The "javafx might not be present" problem

Michael Paus mp at
Fri Feb 9 14:44:03 UTC 2018

Am 09.02.18 um 15:22 schrieb Mario Torre:
> On Fri, Feb 9, 2018 at 3:07 PM, Michael Paus <mp at> wrote:
>> Am 09.02.18 um 14:49 schrieb Mario Torre:
>>> On Fri, Feb 9, 2018 at 2:29 PM, Mark Raynsford <org.openjdk at>
>>> wrote:
>>>> I suppose what I'm really saying is: When (if ever) can I expect JavaFX
>>>> to be present unconditionally with OpenJDK installs? I probably can't
>>>> migrate to JavaFX until that day...
>>> JavaFX is not part of the Java specifications for the JDK or its
>>> runtime, so the presence of the library in any distribution of OpenJDK
>>> pretty much depends on the vendor distributing you the binaries.
>>> There are some Linux distribution that started packaging a subset of
>>> OpenJFX (in most cases few notable missing bits are the audio codecs
>>> and the webview). I don't know if the same libraries will be bundled
>>> with the GPL binary from Oracle, that's probably a question somebody
>>> from Oracle may answer.
>>> The only way I can see JavaFX becoming included by default everywhere
>>> is if it becomes part of the spec.
>> In practice this is really a pain point and very bad advertising for JavaFX.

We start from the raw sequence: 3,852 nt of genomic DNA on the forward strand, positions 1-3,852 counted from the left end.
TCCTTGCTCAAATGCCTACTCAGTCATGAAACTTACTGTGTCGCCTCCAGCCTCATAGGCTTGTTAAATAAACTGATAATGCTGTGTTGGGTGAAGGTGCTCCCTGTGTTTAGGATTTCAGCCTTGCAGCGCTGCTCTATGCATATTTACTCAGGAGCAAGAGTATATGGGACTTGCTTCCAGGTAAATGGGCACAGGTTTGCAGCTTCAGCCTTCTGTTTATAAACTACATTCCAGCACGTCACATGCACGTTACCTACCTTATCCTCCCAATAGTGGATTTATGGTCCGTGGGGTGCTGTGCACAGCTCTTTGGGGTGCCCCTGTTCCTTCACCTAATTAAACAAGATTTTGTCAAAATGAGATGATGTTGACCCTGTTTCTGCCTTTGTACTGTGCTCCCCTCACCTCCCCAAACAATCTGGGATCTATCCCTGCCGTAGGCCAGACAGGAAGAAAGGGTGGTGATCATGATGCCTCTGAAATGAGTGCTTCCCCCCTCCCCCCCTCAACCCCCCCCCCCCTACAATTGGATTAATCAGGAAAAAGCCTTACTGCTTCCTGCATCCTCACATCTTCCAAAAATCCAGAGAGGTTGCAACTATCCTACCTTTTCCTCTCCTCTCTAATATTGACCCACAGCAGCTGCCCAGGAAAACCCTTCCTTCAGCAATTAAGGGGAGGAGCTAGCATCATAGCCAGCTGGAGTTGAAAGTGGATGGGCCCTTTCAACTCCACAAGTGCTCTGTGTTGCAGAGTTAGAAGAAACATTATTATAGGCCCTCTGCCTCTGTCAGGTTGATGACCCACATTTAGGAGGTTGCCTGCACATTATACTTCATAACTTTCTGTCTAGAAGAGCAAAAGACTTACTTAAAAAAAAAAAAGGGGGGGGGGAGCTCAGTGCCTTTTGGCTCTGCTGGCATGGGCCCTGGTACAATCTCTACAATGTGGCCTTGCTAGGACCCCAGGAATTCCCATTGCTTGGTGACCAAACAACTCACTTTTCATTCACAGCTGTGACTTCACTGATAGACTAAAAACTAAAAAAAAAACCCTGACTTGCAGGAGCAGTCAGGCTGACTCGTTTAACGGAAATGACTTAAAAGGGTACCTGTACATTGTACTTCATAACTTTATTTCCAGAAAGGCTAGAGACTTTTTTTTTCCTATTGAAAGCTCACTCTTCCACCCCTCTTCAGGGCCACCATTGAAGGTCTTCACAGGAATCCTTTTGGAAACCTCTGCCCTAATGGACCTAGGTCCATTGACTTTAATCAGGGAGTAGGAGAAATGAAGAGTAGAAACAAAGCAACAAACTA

>> Who defines that everything Open... can only contain what is included in
>> "the spec"?
>> Who keeps us from creating a product OpenJDKFX which we define to contain
>> OpenJDK + OpenJFX. I'd like to see a complete and open version of Java but
>> at the moment everybody seems to restrict themselves to only OpenJDK.
>> Even Oracle at their EA download page deliver the open version of the JDK
>> without JavaFX which I simply don't understand and which makes this version
>> of the JDK completely useless to me.
> You already have a complete, compliant and open version of Java. The
> Java spec and the TCK define what is and what is not Java, and it
> doesn't cover JavaFX.
> JavaFX can be included by downstream vendors, but that's entirely up
> to them, in that regard is not different than bundling Tomcat or maven
> with your JDK.
There is a big difference because you just don't have to bundle all these
other things with the JDK because you can add them later if you need them.
This is different from the OpenJDK-OpenJFX combo which has to be built
and distributed together for technical reasons.

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